• Exptanaticn : In the above rnentioned example, the result tlial has been stipulated in the argument is probable because our experiences indicate this. For example, considering the mature age it can b c assumed safely tb at people woukl tako right decision. (C) Ifthe result is Icgically probable, it wül follow. In such cases we have to ascertain with proper logic whether the result will follow or not. The reasoning or logic applied in dctermining the validity of a result neust be seif-sufficienl. Ex. Statement : Should open book examinations be introduced for professional courses in India? Argument: Yes. all candidates can pass easily and can start their professional life. [Banks P.O. Exam, 2009] Exploration : The argument mentioned ab ove seems to b e logically convincing. For example, if open b o o k examinations b e introduced in professional courses all candidates could p a s s the exams easily. STEP-D This step is meant to check whether t h e result is desirable or the benefits mentioned in the argument w i l l follow b eyond a reasonable doubt or the results are really harmful (in case of negative results). Ex. Statement: Should Central Governmeni open well equipped hospital for every sub-division of every district? Argument: Yes, health and well-being of every Citizen is the pnmary responsibility of the Government. [Bank P.O. Exam, 2009] Explanation : Manpower is the most important resource of a country. Well b eing a n d g o o d health of every Citizen is t h e prime duty of t h e Government. In order to ensure better health there should be sufficient number of hospitals a n d primary health care centres with all the facilities. Therefore, t h e fact stated in t h e argument is desirab le. STEP-III We c a n leject an argument solely on the basis what the argument s a y s s e e m s to have no connection with the Statement. That means, an argument cannot be forceful or strong if it is not properly related with the Statement. A strong argument must b e directly connected with the Statement. If its implication is connected, it cannot be a forceful argument. Thus, strong arguments are those which are both important and direcüy related to the Statement. A su ong argument should highlight the main issuc involved in the Statement. It should n o t emphasise any irrelevant, insignificant or minor issues. Ex. Statement : Should t h e a g e of voting be raised to 21 years in India? Argument : Yes, by that a g e people develop s e n s e of responsibility a n d higher level of maturity. Explanation : The argument shows proper relation with the Statement and also argues important issue. Therefore, it is forceful. Through v o t i n g we elect a responsib le Government a n d , therefore, people should have proper understanding ab out the right and w r o n g cheices. FORMAT OF THE QUESTION Oirections : In making decision ab out important questions, it is desirable to*be able to distinguish between "Strong" arguments and "Weak" arguments so far as they relate to the question. "Strong" arguments are those which are both important and directly related to the question. "Weak" arguments are those which are of minor importance and also may not be directly related to the question or may be related to a trivial aspect of the question. Instructions : Each quesiion b elow is followed b y a starement and two arguments numbered I and II. You lave to decide which of the arguments is a "Strong" argument and which is a Weak" argument. Give anser (1) if only argument I is strong Give answer (2) il only argument Ii is strong Give answer (3) il eitner I or II is strong. Give answer (4) il neither I nor II is strong Give answer (5) if both 1 and II are strong. ON THE BASIS of foregoing discussion we can devise systematic approach for solving questions on forcefulness of Arguments-. We do suggest that you should follow the procedure given below : A. Picliminary Screening First of all check whether the given argument is a/an: (i) weak argument, (ii) amb iguous argument, (iii) assumption, (iv) superfluous argument, or (v) questionthrown back argument. If an argument falls in any of the ab ove mentioned categories, then it cannot b e forceful and hence you should reject such arguments al the very beginning. If an argument does not belong to these categories, you should analyse it lurther step-by-step to detennine its validity. B. Step I: To test whether a result will follow or not? A result will follow a course of action, if: 0) it is an estab lished fact, or (ii) experiences indicate this or (iii) it is logically probable A result will not follow a course of action, if : (i) it is against the established fact, or (ii) past experiences indicate so, or (iiij it is not logically probable. If an argument conforms to Step I, niove to Step II otherwise the argument is not forceful. C. Step I I : To test the desirabiiity of the result. If an argument can pass this Step, move to Step III otherwise the argument is not forceful. D. Step III: To test whether the argument is properly related with the Statement or not II an argument is directly related with the Statement and highlights the main issue, then it is forceful. Above mentioned Information can be tabulated as : Test A. Preliminary Screening B. Step I C. Step II D. Step Iii Argument √ √ √ √ In this case, the argument is forceful or strong. Bul whenever you get a cross-mark, your task is over. You should not waste time in analysing the argument further. NOTE : Since preliminary Screening is somewhat exhaustive exercise and hence it cannot be equated with the subsequent Steps which are not so exhaustive. That is why, we tend to categorise it separately. EXAMPLES Dlrections (1-25): In maidng decisions about important questions, it is desirable to be able to distinguish between 'strong' arguments and weak arguments so far as they relate to the question. "Strong' arguments are those which are b oth important and directly related to the questions. 'Weak' arguments are those which are of minor imponance and also may not b e directly related to the questions or may be related to a trivial aspect of the question.
    • Each question below is followed by two arguments numbered I and II. You have to decide which of the arguments is a 'strong' argument and which is a 'weak' argument. Give answer (1) if only argument I is strong Give answer (2) if only argument II is strong Give answer (3) if either I or II is strong. Give answer (4) if neither I nor II strong. Give answer (5) if both I and II are strong. Ex.l. Should all those who have come in contact with the potients suffering from the dreaded infections respiratory disease be quarantined in their house ? Arguments: I. No, nobody should be quarantined unless they are tested and found to be infected by the virus causing the disease. II. Yes, this is the only way to control the spread of the dreaded disease. Ex. 2. Should there be only one rate of interest for term deposits of varying durations in banks ? Arguments : I. No, people will refrain from keeping money for longer duration resulting into reduction of liquidity level of banks. II. Yes, this will be much simple for the common people and they may be encouraged to keep more money in banks. Ex.3. Should there be a cap on maximum number of contestants for parliamentary elections in any constituency? Arguments : I. Yes, this will make the parliamentary elections more meaningful as the voters can make a considered judgement for casting their vote. II. No, in a democracy any person fulfilling the eligibility criteria can contest parliamentary^elections and there should be no such restrictions. Ex.4. Should all those who are found guilty of committing homicide or abetting homicide be either given capital punishment or be kept in jail for the entire life ? Arguments : 1. Yes, such severe punishments only will make people refrain from committing such heinous acts and the society will be more safe. II. No, those who are repentant for the crime they committed be given a chance to lead a normal life outside the jail. Ex.5. Should there be a restriction on the migration of people from one State to another State in India ? Arguments : I. No, any Indian Citizen has a basic right to stay at any place of their choice and hence they cannot be stopped. II. Yes, this is the way to effect an equitable distribution of resources across the States in India. Ex.6. Should powerful nations attack relatively weaker nations which pose probable danger to world peace ? Arguments: I. Yes. War is justifled for the noble purpose of peace keeping. II. No. War/violence should never be resorted to. Ex. 7. Should those people who get less than Rs. 10 lakh per annum be exempted from the income tax ? Argument: I. Yes. Employees can improve their Standard of living by this. II. No. They should not be debarred from serving the country. Ex. 8. Should there be ban on free movement of people affected by contagious diseases like SARS ? Arguments : I. Yes. This is the way which will benefit such patients. II. No. This will cause further deterioration in their health. Ex.9. Should all slum dwellers of metros in India be forcibly sent to their villages ? Arguments: I. No. Because these people will die of hunger as there are no employment opportunities in villages. II. Yes. Slums create a bad impression of our country in the eyes of the foreign tourists. Ex. 10. Should public sector units of our country discard the policy of making available economic package to eligible poors gradually ? Arguments : I. Yes. It is difficult to define "eligible poors". II. No. It is against the welfare policy adopted by India. Ex. 11. Should there be a compulsory military training for each College Student in India ? Arguments: I. No. Compulsion ahvays leadsto repulsion. II. Yes. This is the only way to impart discipline into young generation. Ex. 12. Should the vehicles older than 15 years be rejected in metros in India ? Arguments : I. This is a significant step to lower down the pollution level in metros. II. No. It will be very difficult for vehicle owners to shift to other parts in country because they will not get suitable job for their very existence. Ex. 13. Should all the Colleges in India be allowed to devise their own curriculum and syllabus for the vocational courses promoting self-employment ? Arguments: I. Yes. This is an important step to generate employment opportunities. II. No. This will affect the quality of education due to lack of uniformity in syllabus. Ex. 14. Should the educated un-employed youth be paid "unemployment allowance" by the Government ? Arguments : I. No. It will dampen their urge to do something to earn their livelihood. II. Yes. It will provide them some monetary help to either seek employment or to kickstart some 'seif employment' venture. Ex. 15. Should private Courier Services in our country be legally banned ? Arguments : I. Yes. They have adversely affected the postal department. II. No. They have been found to be very fast and reliable. Ex. 16. Should all beggars on the roads in the big cities in India be forcibly sent to villages ? Arguments: I. No, this is grossry unfair and these people will die of hunger if they are sent to villages. II. Yes, these people create a bad impression of our country in the eyes of the foreigners who visit our country and hence should be removed. Ex. 17. Should all the criminals convicted for committing murder be awarded capital punishment ? Arguments : I. Yes, this will be a significant step towards reducing cases of murder in future. II. No, nobody has the right to take any person's life irrespective of the acts of such individuals. Ex. 18. Should all the professional Colleges in India be encouraged to run their own courses without affiliation to any university ? Arguments : I. Yes, this is only way to create more opportunities for those who seek professional training.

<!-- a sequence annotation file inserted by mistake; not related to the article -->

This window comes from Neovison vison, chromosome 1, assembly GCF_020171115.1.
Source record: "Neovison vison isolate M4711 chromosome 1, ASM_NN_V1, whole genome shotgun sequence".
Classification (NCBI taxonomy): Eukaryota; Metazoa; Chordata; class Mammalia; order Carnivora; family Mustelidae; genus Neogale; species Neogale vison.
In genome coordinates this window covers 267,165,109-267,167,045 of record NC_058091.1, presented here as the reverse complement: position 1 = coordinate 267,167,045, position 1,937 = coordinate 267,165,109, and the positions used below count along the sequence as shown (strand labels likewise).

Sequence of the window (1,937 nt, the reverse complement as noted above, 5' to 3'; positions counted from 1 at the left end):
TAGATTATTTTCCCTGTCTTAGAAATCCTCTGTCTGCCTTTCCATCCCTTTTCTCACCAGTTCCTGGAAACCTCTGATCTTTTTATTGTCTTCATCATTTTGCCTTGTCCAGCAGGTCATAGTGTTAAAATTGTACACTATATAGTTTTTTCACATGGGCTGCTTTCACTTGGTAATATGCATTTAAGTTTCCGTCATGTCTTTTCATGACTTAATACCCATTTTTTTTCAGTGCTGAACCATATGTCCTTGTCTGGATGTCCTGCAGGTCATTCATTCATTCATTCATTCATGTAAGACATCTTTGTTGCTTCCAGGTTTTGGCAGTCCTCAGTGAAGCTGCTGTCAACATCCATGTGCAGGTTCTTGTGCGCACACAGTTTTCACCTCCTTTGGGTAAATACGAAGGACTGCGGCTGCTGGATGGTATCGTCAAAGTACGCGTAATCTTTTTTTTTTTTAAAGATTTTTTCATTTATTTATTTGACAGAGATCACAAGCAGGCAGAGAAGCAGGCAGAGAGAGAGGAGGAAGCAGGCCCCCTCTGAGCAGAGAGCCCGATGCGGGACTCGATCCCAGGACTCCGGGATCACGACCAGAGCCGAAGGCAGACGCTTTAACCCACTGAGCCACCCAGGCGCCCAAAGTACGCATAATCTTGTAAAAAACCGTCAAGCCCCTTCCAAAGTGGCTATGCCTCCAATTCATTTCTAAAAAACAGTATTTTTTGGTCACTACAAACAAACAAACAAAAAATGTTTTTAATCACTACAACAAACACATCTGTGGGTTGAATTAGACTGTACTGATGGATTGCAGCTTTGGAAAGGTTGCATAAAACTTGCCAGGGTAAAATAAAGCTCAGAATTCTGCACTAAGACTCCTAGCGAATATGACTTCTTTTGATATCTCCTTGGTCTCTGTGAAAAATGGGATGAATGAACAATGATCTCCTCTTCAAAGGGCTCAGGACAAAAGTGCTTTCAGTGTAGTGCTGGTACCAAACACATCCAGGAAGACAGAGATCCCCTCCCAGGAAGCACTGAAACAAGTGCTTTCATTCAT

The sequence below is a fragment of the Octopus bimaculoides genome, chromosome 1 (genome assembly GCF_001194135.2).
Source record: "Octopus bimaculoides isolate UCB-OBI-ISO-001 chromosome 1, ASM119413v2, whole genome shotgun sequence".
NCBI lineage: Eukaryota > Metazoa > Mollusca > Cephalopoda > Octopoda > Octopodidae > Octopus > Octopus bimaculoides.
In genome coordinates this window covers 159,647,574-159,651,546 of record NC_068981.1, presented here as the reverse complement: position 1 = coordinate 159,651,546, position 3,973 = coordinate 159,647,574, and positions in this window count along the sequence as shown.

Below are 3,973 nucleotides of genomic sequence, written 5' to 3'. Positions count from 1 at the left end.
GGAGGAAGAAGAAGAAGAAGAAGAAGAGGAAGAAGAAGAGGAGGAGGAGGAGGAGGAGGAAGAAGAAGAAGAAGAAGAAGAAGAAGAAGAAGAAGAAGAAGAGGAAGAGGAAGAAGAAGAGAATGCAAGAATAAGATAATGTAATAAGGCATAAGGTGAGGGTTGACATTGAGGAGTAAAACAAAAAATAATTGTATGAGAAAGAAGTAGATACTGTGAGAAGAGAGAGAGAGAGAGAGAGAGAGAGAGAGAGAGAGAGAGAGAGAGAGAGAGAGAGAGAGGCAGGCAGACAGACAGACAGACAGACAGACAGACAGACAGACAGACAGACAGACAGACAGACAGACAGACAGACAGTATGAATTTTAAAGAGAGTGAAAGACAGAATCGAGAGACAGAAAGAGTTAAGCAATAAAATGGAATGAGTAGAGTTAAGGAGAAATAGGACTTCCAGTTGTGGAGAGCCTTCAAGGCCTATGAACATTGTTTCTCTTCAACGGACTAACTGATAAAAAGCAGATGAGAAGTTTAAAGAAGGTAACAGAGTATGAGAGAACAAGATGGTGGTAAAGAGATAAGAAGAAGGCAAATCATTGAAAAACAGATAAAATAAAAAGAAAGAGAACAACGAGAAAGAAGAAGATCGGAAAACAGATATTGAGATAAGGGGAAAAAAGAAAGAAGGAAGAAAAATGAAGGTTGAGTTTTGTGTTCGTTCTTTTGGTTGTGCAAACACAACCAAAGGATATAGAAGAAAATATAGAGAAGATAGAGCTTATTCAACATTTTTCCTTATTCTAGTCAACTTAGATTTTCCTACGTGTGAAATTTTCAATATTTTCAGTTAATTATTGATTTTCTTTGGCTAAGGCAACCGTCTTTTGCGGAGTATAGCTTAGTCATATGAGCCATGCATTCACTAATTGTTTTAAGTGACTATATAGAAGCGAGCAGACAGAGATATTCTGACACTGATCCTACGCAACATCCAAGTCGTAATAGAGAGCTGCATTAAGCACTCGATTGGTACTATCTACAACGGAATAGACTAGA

• II. No, this will dilute the quality of professional training as all such Colleges may not be equipped to conduct such courses. Ex. 19. Should there be a maximum ceiling imposed on the earnings of an individual in an Organisation ? Arguments : I. Yes, this will help equitable distribution of earnings to all the employees. II. No, the Organisation should have free hand to decide the pay packets of its employees. Ex.20. Should there be a compulsory military training for each College Student in India ? Arguments : I. No» this goes against the basic democratic right of an individual to choose his/her own programs. II. Yes, this is the only way to build a streng and powerful nation. Ex. 21. Should all those passed out from government run Colleges and desirous of settling abroad be asked to pay back the cost of their education to the government ? Arguments : I. Yes, such students who study on the resources of the exchequer should be discouraged to leave the country. II. No, every Citizen has right to select their place of further study or work and therefore such a condition is unjustified. Ex.22. Should India support all the international policies of United States of America ? Arguments : I. No, many other powerful countries do not support the same. II. Yes, this is the only way to gain access to USA developmental funds. Ex.23. Should there be a complete ban on use of pesticides in agricultural sector ? Arguments : I. Yes, this is the" only way to save the Underground water from getting polluted with such dangerous chemical. II. No, this will adversely affect the agricultural production and the pests will damage the crops. Ex.24. Should the labour reforms be immediately introduced in India? Arguments: I. Yes, thta will help increase the productivity in all the sectors in general and in the public sector in particular. II. No, many other countries have not implemented this so far. Ex.25. Should the subsidy on kerosene be immediately increased further ? Arguments : I. Yes, this will bring considerable relief to the poorer section of the society as they will be the major beneficiary. II. No, our economy is otherwise in a difficult stage and it will not be able to withstand any further bürden on it. EXPLANATIONS 1.(1) Only argument I seems to be streng. The use of term 'only' in the argument II makes it invalid. Any disease can be checked by detecting causative organism and treating it properly. If the disease is contagious, the people suffering from the disease should be provided with suitable treatment. 2.(1) Only argument I seems to be streng. If the rate of interest for term deposits of varying durations in banks be kept uniform, no people will keep their money for longar duration. Argument II is not desirable and hence it is mt strong. 3.(5) Both the arguments seerns to be strong. Ineffecüre candidates should be discouraged to contest elections for sustaining vibrant democracy. On the other hand, it isa democratic right to contest elections and as such no person can be debarred from contesting elections if he is eligibe otherwise. 4.( 1) Only argument I seerns to be strong. The provision of severe punishments may have some effects and people will refrain from committing such heinous acts as homicide. Considering the severity of crimes such persons should be punished necessarily. 5.(1) Only argument I seerns to be strong. Argument I is in accordance with the fundamental rights guaranteed to the Citizens by the Constitution of India. How this step will ensure equitable distribution of resources ? This question remains unanswered. Therefore, argument II is not strong. 6.(4) Neither of the arguments seerns to be strong. War should be avoided at any cost as it aggravates the Situation rather than solving any problem. However, sometimes war becomes inevitable to ensure peace and security environment. 7.(4) Neither of the arguments seerns to be strong. Both the arguments are devoid of facts. 8.(4) Both the arguments lack substance and hence cannot be strong. 9.(4) Neither of the arguments seerns to be strong. 10.(2) Only argument II seerns to be strong. The Constitution of India envisages the policy of welfare State and therefore, weaker sections of society should be given certain concessions. 11.(1) Only argument I seerns to be strong. The use of term 'only' in the argument II makes it invalid. 12.(1) Only argument I seerns to be strong. Pollution is a great menace to the society and its environment. 13.(1) Only argument I seerns to be strong. Uniformity in syllabus can be maintained by adopting suitable measures. 14.(2) Only argument II is strong. 15,(4) Neither of the arguments seems to be strong. 16.(1) The problem of beggars cannot be solved by sending them to villages. Therefore, argument I seems to be strong. 17.(1) Murder is a heinous crime and it should be discouraged earnestly. Severity of punishment may bring some desirable results. 18.(4) Neither of the arguments seems to be strong. The use of term 'only' in the argument I makes it invalid. 19.(4) Neither of the arguments seems to be strong. 20.(1) Only argument I is strong. The use of term only' in the argument II makes it invalid. 21.(1) Only argument I seems to be strong. The problem of brain-drain can be solved to some extent by this measure. 22.(4) Argument I is based on a precedent or an example. We know that citing example or describing precedent is bad argumentation. 23.(2) Only argument 11 seems to be strong. The use of term only' in the argument I makes it invalid. 24.(1) Only argument I seems to be strong. Labour certainly affects productivity. Argument II is based on an example and hence it may not be strong. 25.(2) Only argument II seems to be strong.